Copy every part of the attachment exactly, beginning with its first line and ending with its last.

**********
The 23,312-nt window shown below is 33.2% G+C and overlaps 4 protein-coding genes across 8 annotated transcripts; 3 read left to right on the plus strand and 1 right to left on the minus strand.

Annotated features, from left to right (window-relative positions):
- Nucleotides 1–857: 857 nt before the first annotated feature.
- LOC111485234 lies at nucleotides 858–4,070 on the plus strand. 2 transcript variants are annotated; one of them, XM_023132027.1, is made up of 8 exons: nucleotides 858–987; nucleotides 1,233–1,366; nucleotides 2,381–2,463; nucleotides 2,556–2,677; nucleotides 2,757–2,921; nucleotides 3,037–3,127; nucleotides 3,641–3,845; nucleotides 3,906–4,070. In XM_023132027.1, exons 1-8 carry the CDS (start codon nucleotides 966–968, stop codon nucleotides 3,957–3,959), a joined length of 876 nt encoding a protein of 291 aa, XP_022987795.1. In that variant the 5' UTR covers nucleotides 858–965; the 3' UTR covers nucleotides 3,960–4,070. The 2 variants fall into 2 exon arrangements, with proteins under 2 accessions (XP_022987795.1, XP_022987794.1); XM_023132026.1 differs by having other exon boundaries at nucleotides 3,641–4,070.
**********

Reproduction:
The 23,312-nt window shown below is 33.2% G+C and overlaps 4 protein-coding genes across 8 annotated transcripts; 3 read left to right on the plus strand and 1 right to left on the minus strand.

Annotated features, from left to right (window-relative positions):
- Nucleotides 1–857: 857 nt before the first annotated feature.
- LOC111485234 lies at nucleotides 858–4,070 on the plus strand. 2 transcript variants are annotated; one of them, XM_023132027.1, is made up of 8 exons: nucleotides 858–987; nucleotides 1,233–1,366; nucleotides 2,381–2,463; nucleotides 2,556–2,677; nucleotides 2,757–2,921; nucleotides 3,037–3,127; nucleotides 3,641–3,845; nucleotides 3,906–4,070. In XM_023132027.1, exons 1-8 carry the CDS (start codon nucleotides 966–968, stop codon nucleotides 3,957–3,959), a joined length of 876 nt encoding a protein of 291 aa, XP_022987795.1. In that variant the 5' UTR covers nucleotides 858–965; the 3' UTR covers nucleotides 3,960–4,070. The 2 variants fall into 2 exon arrangements, with proteins under 2 accessions (XP_022987795.1, XP_022987794.1); XM_023132026.1 differs by having other exon boundaries at nucleotides 3,641–4,070.